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Nicholas Ashford

GTN is to be congratulated for stimulating the discussion of degrowth with this essay by Giorgos Kallis, with whom I have published on the benefits and difficulties of achieving a four-day workweek. I must confess that I had expressed to Kallis at the Barcelona meeting, the second Degrowth Conference, my concern that the term “degrowth” would probably be received negatively before its positive aspects were appreciated. I also do not agree that sustainable development is an oxymoron; it is sustainable growth that is an oxymoron, following on the important distinction Herman Daly draws between growth and development. For my part, a movement described as “confronting growth” might have accumulated less baggage in achieving that change. I am not yet willing to forgo sustainable development as a unifying all-encompassing construct.

Since writing my book Technology, Globalization, and Sustainable Development: Transforming the Industrial State, I have come to believe that “Transforming the Industrial State” would have better been the title, rather that the subtitle—and that it would better describe the degrowth movement. Some critics of the degrowth movement bemoan the fact that there is much there on what things have to change, but not much of a blueprint for how to change things.

I submit that there are two overarching areas that need to be addressed in achieving a fair, just, and nurturing society: (1) opening up the problem space so that interventions can address all areas which need improvement—environment, employment, economic welfare, social and political stability—and (2) opening up the political space so that all voices can be heard and governance by the economic and social elite does not drown out significant portions of society and continue to exacerbate the all-important mal-distributional effects of industrial and industrializing economies.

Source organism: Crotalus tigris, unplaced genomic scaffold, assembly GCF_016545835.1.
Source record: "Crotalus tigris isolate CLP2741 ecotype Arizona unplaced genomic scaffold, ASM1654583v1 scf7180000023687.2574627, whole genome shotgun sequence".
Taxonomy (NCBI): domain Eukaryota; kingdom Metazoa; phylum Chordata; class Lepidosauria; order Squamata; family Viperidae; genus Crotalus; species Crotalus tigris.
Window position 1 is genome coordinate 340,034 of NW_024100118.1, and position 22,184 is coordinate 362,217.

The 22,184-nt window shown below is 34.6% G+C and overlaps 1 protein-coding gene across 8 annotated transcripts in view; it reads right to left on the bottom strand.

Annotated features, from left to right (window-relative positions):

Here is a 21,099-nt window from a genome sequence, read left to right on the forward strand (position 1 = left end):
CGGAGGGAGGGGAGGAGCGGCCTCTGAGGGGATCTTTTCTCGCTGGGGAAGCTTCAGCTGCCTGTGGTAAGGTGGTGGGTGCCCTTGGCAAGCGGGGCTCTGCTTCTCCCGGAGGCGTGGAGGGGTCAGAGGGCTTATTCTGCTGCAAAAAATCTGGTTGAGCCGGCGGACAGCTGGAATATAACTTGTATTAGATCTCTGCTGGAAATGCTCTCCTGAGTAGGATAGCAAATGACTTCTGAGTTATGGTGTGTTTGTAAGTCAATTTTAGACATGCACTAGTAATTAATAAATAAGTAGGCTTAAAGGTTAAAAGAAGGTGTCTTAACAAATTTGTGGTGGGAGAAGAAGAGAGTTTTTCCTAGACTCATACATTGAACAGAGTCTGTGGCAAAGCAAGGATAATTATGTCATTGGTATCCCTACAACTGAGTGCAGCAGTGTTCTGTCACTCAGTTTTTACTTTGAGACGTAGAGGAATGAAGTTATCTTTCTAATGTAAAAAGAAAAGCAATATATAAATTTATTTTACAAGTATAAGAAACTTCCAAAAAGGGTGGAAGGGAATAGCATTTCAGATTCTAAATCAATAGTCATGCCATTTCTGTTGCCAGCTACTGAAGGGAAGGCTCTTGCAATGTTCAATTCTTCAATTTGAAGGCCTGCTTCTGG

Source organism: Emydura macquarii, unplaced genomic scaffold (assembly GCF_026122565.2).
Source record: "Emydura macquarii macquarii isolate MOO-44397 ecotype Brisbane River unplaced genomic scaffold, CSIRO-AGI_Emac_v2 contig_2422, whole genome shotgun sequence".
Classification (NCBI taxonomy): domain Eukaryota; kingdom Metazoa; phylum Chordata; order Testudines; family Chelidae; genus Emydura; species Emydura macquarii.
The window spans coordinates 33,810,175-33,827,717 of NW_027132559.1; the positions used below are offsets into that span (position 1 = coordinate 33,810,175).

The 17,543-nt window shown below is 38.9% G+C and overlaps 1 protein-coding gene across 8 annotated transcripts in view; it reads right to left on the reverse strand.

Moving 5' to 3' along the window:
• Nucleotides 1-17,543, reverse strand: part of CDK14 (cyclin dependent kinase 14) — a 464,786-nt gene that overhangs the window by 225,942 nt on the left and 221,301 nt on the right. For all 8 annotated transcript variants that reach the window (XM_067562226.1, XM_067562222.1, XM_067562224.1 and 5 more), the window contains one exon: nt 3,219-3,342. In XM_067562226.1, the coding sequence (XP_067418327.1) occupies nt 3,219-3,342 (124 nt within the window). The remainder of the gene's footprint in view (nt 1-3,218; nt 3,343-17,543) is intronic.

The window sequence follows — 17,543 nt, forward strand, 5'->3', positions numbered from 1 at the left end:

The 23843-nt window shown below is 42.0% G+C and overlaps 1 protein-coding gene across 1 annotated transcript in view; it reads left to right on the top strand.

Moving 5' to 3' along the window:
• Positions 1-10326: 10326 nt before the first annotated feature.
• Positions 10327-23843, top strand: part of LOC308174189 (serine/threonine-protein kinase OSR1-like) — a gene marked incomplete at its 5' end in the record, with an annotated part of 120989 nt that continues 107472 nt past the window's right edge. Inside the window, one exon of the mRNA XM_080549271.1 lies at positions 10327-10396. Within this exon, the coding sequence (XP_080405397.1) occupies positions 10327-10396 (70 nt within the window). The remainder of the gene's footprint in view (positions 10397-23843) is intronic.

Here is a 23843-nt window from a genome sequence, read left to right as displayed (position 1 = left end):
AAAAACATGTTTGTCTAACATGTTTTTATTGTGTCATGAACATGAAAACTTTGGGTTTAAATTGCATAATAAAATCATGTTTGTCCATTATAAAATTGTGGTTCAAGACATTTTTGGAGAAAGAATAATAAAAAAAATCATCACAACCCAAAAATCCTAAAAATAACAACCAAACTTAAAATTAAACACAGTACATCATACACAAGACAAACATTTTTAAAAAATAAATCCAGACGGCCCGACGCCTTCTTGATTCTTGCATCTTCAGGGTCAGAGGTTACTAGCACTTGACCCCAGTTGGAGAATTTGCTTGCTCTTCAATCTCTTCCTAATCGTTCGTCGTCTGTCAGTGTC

The Greek crisis in Europe and the recent attention paid to the increasing inequality of wealth are testimonials for the need to reform the financial institutions, laws, and practices that make progress in confronting growth all but impossible. The problems are not merely technical; they are political. Good ideas like a shorter workweek that retains work pay parity, decreases in energy and material content, less consumption by some (but more consumption by others), increases in wages, guaranteed minimum incomes, etc., cannot be achieved without these fundamental reforms.

We all know that products and services that are not only subsidized, but also do not include in their price the full environmental, social, and economic costs that they impart on the economy and individuals, are examples of distortions and negative externalities that result in too much being produced or offered. What does not seem to be appreciated is that unless public and private investment can capture the positive externalities of serving and servicing others, these investments are unlikely to be undertaken by investors. That is why either investment for the public good needs to be a willing cultural norm of a society, or government laws, regulations, and programs need to be fashioned to correct the fact that there are those who are deprived of essential goods, services, education, and employment because they are unable to pay for them. When van den Bergh offers that we ought to be concerned with what changes we want rather than focusing on growth per se, he has a point.